• "The government's coordinator for cybersecurity programs has quit, criticizing what he described as the National Security Agency's grip on cybersecurity," the Wall Street Journal reports. "Rod Beckstrom, a former Silicon Valley entrepreneur, said in his resignation letter that the NSA's central role in cybersecurity is 'a bad strategy' because it is important to have a civilian agency taking a key role in the issue."
• Obama "rode into office with a high-tech, open source campaign that digitized the book on campaigning," Wired reports. "Now, with his selection of a celebrated open data advocate as his Chief Information Officer, Obama appears serious about bringing those same principles to the executive branch's treasure trove of data."
• Macon Phillips "is the tech nerd who provided part of the link between the 2004 campaign of Howard Dean, who invented high-octane Internet organizing, and Obama, who took it to a whole new level in the 2008 race," Politico reports. "Now he's trying to apply the same methods to governing, using the Web as a venue to speak directly to the people."
Transportation: Obama Team Huddles Over Detroit
• Obama's "auto team will spend Monday at the Detroit home of the Big Three as the administration begins to narrow its options for helping the reeling auto sector," the Wall Street Journal reports.
• "House Republican leader John Boehner said Sunday he doesn't support handing over more federal money to keep General Motors Corp. afloat unless the automaker develops a viable and long-term business model and can pay back government loans," AP reports.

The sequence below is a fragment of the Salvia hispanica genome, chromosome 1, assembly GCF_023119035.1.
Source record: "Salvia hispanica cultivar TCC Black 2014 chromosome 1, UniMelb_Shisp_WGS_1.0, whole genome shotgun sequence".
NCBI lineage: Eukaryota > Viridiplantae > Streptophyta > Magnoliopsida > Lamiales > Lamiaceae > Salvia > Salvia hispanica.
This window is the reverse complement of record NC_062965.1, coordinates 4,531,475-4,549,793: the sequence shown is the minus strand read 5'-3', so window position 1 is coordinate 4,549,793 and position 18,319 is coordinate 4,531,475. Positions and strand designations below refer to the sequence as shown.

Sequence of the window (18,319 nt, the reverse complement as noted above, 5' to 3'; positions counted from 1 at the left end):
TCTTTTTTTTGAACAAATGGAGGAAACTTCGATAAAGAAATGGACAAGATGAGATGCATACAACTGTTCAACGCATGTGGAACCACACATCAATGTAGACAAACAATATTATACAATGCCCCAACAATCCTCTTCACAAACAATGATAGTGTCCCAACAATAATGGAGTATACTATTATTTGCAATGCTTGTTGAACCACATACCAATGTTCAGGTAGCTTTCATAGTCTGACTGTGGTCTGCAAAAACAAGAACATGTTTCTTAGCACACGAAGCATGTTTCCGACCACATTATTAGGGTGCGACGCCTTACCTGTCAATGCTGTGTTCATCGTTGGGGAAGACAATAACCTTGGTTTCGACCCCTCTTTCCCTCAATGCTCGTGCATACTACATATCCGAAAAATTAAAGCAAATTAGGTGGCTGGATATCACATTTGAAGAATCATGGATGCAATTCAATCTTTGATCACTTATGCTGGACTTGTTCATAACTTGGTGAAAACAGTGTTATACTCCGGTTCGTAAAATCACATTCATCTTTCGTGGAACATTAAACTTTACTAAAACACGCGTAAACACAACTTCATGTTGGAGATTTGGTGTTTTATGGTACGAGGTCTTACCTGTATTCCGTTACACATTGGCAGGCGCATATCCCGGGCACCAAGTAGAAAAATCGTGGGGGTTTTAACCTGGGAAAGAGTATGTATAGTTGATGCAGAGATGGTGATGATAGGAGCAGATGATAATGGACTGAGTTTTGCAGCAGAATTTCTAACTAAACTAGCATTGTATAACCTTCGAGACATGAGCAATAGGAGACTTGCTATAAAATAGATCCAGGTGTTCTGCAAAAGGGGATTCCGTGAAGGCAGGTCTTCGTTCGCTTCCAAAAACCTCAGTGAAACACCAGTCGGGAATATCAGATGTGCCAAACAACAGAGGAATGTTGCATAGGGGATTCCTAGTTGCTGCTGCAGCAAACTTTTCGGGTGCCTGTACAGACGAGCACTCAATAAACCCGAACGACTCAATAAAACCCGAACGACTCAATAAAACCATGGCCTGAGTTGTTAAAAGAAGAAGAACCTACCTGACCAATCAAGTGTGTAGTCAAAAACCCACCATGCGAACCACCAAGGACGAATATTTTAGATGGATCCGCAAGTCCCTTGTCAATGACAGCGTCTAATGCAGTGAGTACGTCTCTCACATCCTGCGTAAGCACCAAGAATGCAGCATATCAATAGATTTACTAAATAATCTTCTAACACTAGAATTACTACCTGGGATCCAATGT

• "The number of people riding buses and trains hit a 52-year high in 2008 as skyrocketing gas prices and a faltering economy pushed riders toward less expensive travel," USA Today reports. "Public transit ridership last year increased 4% to 10.7 billion rides, according to a report released Monday by the American Public Transportation Association."
Energy: Ethanol Industry Wants Approval For Higher Levels
• "The ethanol industry is putting pressure on the Obama administration to allow higher levels of ethanol in gasoline, a step that auto makers and some public-health advocates have resisted amid concerns it could harm engines and air quality," the Wall Street Journal reports.
• "The race is on to see which names will brand a landmark climate-change measure. But at this rate, 'Waxman' is a leading contender for naming rights," Politico reports. "House Energy and Commerce Chairman Henry A. Waxman, a longtime champion of more stringent environmental standards, is quietly dominating the climate debate even though there are other chairmen with skin in the game."
Lobbying: Big Labor Struggles To Reunify
• "As baby boomers across the country re-evaluate their retirements in the face of dwindling 401(k)s, the organization that represents 40 million of them in Washington, D.C., is planning for its own future as well," Roll Call (subscription) reports. "AARP is near the end of an 11-month search to replace Chief Executive Officer Bill Novelli, whose contract expires at the end of 2009."
• "The push to reunify the nation's fractured labor movement has run into serious obstacles, labor leaders said, with several saying the effort has only a 50-50 chance of success," the New York Times reports. "The presidents of 12 large unions have held talks since January, when they announced an effort to reunify organized labor, which split in 2005 when seven unions quit the A.F.L.-C.I.O."
• Obama "banned lobbyists from raising or giving money to his presidential campaign, but his Democratic colleagues in Congress aren't following suit," the Washington Times reports. "House leaders are set to dine Monday night inside the home of two lobbyists with donors who are paying $5,000 or more apiece to attend."
Commentary: Tax Talk
• In Earlybird's Pundits & Editorials section, Paul Krugman asserts that Obama's economic policies are "falling behind the curve," while a member of the president's Economic Recovery Advisory Board aims to refute talk that the administration's tax plans stunt growth.